Technology and Public Goods

As a wise man once taught me in a public choice class, excludability depends on the state of technology. Example:1 the Pay & Sit park bench.

Design student Fabian Brunsing has devised a fiendish device that makes pay toilets seem positively munificent: Dubbed “Pay & Sit: The Private Bench,” it consists of a bench covered with retractable metal spikes and a coin slot. If you want to sit down on the bench without an array of spikes jamming you in the keister, you’ve got to pay €0.50 (about 70 cents US).

As seen below, this causes the spikes to retract so you can sit on the bench, and also activates a timer. Shortly before the timer expires, you’re warned by a buzzer to get up; then, the spikes shoot back up. Beware!

Spikes, it seems, provide strong incentives.

Hat tip: Anthony Martin.

1. Jumper Colon!

How to Start a Movement

Fun video from TED with important implications for libertarians:

Green Police

A glimpse of the future from Audi’s Superbowl ad:

Hat tip: In The Agora.

Fear the Boom and Bust

Hayek versus Keynes rap battle.

Many hat tips; most recently Daniel Aguilar via email, which gave me the impetus to post.

I hope Russ Roberts and the econstories crew will consider a rap video of Tullock explaining why government performs poorly. I imagine a hype-man (Charles Rowley?) yelling “Trapzoid, motherfuckers!” somewhere in the chorus.

Policing in New Zealand

Reading the online version of my local paper today, I was struck by the differences between New Zealand and the United States. The top story – so I presume it’s on the front-page of the dead tree version – has the headline “Armed police brought in to arrest man in Christchurch.”

This obviously wouldn’t be newsworthy in United States or other countries with highly militarized police forces.  American officers routinely carry pistols and, if TV shows like Cops are any indication, are willing to get them out at every opportunity. Down here, the police don’t carry firearms and the use of the Armed Offenders Squad is relatively rare.

I think this is a major factor in the general professionalism and reasonableness of New Zealand cops. While there are bound to be a few sociopaths in any police force, police brutality and arrogance seem much less common here than in the States.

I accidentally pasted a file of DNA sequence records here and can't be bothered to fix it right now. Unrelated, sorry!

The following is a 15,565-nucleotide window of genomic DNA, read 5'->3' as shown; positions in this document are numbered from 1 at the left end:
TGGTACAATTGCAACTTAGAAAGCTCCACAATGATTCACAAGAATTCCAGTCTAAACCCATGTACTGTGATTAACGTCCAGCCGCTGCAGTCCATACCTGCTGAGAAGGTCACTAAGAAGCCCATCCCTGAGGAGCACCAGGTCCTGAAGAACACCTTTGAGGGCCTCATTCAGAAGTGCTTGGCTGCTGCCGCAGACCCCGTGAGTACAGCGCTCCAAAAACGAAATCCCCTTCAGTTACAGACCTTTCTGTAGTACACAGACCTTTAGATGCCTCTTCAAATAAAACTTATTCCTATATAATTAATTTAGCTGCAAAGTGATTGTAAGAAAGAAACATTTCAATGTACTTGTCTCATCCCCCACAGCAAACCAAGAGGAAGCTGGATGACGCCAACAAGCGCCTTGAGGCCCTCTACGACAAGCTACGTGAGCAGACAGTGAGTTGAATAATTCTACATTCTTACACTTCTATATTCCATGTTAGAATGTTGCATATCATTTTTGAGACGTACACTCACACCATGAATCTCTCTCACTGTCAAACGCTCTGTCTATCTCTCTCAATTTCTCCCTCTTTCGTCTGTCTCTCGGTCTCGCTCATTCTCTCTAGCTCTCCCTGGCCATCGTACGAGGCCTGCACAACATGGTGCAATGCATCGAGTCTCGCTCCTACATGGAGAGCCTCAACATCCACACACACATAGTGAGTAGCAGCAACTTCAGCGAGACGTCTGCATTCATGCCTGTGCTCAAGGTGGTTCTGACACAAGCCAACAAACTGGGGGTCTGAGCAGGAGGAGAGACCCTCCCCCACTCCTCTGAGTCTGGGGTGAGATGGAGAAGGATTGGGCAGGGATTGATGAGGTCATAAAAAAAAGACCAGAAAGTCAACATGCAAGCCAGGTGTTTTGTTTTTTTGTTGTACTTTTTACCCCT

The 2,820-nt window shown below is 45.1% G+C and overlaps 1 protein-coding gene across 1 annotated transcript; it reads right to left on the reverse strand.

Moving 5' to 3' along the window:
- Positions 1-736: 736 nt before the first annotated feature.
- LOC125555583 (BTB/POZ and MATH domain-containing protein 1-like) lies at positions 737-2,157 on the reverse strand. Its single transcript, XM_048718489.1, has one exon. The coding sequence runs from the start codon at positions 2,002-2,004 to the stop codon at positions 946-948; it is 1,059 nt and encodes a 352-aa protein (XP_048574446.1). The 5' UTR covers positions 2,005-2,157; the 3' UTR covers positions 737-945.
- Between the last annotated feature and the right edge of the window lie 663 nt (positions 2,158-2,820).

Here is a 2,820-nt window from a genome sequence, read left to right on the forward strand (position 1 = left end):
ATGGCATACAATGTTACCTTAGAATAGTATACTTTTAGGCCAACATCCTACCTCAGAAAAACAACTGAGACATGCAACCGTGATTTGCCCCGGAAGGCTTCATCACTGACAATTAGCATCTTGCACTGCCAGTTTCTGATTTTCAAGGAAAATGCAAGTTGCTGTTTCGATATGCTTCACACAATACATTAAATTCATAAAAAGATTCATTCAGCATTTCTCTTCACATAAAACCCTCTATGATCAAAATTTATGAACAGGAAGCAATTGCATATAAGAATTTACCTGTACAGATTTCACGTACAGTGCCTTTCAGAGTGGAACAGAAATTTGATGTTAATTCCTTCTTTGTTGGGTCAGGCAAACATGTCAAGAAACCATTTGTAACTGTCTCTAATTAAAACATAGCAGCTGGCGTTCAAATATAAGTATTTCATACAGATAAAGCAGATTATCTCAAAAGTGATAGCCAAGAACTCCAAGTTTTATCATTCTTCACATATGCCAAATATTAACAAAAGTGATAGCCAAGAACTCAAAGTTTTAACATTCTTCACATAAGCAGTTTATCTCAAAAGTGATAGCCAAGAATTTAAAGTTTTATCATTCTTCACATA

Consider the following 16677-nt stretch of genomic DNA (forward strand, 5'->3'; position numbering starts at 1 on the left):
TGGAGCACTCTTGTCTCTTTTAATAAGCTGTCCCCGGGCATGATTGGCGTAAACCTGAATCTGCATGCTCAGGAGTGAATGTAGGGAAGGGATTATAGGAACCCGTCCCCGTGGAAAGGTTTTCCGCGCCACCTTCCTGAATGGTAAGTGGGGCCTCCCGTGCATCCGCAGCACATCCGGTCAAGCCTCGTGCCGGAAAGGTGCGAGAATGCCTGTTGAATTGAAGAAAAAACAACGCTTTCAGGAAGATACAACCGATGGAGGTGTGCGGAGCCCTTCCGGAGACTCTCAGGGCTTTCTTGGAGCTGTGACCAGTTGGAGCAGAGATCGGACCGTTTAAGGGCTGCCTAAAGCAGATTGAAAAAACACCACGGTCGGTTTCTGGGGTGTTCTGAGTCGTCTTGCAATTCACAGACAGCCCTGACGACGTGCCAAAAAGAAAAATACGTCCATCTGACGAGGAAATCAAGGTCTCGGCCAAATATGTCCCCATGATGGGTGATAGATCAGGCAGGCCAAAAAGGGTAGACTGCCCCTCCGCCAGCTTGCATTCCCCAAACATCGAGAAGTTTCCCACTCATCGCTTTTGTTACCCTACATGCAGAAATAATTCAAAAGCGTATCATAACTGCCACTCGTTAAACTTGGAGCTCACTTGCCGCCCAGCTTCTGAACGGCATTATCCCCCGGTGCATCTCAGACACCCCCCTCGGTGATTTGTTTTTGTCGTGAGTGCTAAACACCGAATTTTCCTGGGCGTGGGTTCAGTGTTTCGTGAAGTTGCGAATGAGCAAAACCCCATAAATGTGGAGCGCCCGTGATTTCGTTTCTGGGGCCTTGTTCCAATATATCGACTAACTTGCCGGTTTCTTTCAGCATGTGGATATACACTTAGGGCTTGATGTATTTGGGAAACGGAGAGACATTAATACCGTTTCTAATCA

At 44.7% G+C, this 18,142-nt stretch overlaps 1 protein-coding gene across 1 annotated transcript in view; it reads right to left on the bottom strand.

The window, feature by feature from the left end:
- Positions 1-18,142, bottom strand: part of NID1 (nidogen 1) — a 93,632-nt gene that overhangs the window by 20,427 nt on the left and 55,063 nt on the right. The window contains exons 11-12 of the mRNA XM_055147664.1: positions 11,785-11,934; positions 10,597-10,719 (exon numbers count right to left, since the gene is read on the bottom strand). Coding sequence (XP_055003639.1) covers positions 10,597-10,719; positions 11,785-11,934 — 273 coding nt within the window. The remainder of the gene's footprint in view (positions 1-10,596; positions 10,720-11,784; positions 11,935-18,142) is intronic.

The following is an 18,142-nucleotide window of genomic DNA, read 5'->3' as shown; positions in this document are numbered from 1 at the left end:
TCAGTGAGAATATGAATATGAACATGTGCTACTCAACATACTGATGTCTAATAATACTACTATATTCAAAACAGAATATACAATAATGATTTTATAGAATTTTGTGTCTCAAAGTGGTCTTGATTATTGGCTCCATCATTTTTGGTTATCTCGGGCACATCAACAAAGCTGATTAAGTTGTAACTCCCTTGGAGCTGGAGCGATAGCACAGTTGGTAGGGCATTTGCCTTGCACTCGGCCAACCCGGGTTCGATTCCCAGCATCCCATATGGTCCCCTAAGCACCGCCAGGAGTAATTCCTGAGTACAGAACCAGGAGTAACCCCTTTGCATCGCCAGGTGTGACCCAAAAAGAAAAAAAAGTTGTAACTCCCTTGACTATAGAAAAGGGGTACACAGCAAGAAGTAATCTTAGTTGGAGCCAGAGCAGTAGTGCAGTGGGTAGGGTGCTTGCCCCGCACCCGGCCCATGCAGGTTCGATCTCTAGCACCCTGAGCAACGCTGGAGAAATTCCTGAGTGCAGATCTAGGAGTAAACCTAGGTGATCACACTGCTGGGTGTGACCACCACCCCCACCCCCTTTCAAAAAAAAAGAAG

Compare and contrast:

To my knowledge, no reliable measures of police misconduct exist, but I don’t think this is just denominator-blindness: pointing guns at, tasing, pepper-spraying, or handcuffing people not posing any immediate threat seems to be common practice in the US, but is very rare here.

Guns and tasers give cops a greater sense of authority and dominance. It’s a cliché, but power does corrupt. I challenge anyone to watch video of the Stanford Prison Experiment and maintain that it’s possible to give person power over another without it being abused:

A bunch of normal young guys were randomly assigned to be either prisoners or guards in a mock prison. The experiment was due to run for a week, but had to be called off early after the guards became increasingly cruel – with situations eerily similar to those in Abu Ghraib – and the prisoners increasingly accepted the dominance of the guards. Normal people became either sociopaths or cowering messes depending simply on the roles they were assigned.

There are frequent calls to arm the New Zealand police, especially after an officer is killed or injured on the job, and the use of tasers is becoming more common. Needless to say, I think this is a very bad idea. Arming the police might make them slightly more capable of fighting genuine crime, but it’s almost certain to make them into a group to be feared by innocent New Zealanders.

Opposition to an armed police force isn’t based on nostalgia, as some would claim, but an understanding of human psychology. Citizens should not be afraid of their police, and police should definitely not be pointing guns at citizens without a very good reason for doing so.

Glenn Beck Suggests Liberalized Medical Marijuana is a Tool of Tyranny

Skip to about the 4-minute mark. What a dick:

Libertarian?

Glenn Beck is a complete and utter bigot.  That’s hardly news, but this anti-atheist rant is particularly icky:

Hat tip: Timothy Sandefur

Documentary Series on New Zealand’s Free-Market Reforms

The excellent 1996 documentary series Revolution is now available to watch online at NZ on Screen. I may be biased, but I see the reforms which took place here in the 1980s and ’90s as one of the most interesting series of political events in recent world political history. I haven’t seen the series in a few years, so I’ll give it another watch sometime soon.

It’s worth the price of admission to see a drunk Robert Muldoon call an early election, alone.

Hat tip: KiwiBlog

Police State – The Militarization of the Police Force in USA

Inside the Mind of a Politician: Taxation is Voluntary

Something about withholding taxes. I don’t get it.

It’s possible to support government without being a complete moron. Denying that government is force is not the way to do it.

Hat tip: The Peace, Freedom and Prosperity Movement.

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